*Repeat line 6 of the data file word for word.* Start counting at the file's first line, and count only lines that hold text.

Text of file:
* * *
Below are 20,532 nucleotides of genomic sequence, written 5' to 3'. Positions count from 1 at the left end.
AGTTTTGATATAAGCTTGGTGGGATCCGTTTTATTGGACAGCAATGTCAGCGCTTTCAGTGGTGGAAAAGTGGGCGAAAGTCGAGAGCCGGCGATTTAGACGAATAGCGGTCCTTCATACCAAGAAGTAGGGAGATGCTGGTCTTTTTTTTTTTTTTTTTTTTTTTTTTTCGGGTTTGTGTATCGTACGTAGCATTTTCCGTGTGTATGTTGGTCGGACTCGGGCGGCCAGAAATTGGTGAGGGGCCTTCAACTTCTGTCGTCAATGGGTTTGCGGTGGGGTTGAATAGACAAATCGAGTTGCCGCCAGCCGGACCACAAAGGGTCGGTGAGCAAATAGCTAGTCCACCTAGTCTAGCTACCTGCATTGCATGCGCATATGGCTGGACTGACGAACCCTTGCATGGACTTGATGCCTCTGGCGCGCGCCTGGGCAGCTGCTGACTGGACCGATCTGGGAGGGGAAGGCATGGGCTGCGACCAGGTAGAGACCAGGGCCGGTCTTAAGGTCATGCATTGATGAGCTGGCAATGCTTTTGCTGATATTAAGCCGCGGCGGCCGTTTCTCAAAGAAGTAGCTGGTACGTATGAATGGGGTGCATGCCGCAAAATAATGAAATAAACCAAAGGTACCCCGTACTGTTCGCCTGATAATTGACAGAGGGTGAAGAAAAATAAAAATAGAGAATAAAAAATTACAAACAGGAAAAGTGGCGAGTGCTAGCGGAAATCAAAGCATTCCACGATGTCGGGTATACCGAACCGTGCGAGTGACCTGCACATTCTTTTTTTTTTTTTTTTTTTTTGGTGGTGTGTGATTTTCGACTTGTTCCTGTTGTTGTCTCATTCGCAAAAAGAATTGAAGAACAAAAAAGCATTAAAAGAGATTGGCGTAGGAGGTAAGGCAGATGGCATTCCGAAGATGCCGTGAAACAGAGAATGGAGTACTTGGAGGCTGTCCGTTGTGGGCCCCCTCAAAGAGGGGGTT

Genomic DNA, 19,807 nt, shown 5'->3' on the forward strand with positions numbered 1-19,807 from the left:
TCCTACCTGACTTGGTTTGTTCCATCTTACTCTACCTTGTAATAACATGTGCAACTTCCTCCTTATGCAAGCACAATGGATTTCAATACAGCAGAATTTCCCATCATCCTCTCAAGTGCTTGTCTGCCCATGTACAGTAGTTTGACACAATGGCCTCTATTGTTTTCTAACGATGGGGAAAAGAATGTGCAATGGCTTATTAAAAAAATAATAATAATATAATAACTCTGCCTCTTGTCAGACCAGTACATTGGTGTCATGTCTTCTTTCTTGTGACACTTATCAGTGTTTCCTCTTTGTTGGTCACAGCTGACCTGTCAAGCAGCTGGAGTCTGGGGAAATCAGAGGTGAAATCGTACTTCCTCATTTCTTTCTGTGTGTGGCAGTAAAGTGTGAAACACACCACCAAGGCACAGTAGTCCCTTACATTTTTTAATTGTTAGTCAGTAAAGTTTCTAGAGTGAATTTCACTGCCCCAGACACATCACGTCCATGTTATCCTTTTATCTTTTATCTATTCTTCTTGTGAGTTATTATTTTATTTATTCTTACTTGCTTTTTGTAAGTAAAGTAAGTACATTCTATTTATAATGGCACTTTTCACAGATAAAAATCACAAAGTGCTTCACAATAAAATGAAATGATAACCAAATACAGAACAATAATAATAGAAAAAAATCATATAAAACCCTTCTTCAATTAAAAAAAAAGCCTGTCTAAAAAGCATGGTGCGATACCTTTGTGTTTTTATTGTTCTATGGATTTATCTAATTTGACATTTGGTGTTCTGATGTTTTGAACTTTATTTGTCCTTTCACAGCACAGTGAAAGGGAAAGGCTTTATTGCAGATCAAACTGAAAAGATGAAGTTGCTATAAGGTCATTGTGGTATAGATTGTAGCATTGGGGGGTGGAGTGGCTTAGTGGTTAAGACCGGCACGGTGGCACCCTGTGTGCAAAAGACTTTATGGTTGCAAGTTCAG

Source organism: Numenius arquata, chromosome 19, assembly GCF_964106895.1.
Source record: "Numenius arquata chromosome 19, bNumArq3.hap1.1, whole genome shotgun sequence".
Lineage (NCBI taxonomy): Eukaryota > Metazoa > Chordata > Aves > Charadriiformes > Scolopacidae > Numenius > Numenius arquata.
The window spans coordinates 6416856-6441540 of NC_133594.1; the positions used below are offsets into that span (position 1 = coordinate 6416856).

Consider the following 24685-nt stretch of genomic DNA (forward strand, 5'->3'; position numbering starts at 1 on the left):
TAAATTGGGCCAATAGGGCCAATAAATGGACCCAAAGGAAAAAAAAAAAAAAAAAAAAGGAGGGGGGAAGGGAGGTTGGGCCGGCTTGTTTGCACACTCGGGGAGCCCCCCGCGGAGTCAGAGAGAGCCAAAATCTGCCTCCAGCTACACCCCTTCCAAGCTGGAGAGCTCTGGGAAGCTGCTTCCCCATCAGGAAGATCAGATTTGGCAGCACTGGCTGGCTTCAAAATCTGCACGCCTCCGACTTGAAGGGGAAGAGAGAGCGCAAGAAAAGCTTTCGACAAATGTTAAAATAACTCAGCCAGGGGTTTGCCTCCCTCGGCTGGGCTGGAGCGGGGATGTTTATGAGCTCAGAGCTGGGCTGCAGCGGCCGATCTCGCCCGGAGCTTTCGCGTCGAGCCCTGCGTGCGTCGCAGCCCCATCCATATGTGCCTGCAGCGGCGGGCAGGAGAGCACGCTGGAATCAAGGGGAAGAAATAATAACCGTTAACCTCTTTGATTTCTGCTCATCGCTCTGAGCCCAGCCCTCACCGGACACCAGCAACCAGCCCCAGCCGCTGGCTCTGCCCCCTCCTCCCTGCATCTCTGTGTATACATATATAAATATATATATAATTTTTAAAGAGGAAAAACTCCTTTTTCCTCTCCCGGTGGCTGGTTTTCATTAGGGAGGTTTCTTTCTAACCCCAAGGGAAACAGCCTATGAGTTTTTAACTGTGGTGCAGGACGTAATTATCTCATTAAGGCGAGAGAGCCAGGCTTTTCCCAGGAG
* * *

Source record: "Numenius arquata chromosome 19, bNumArq3.hap1.1, whole genome shotgun sequence".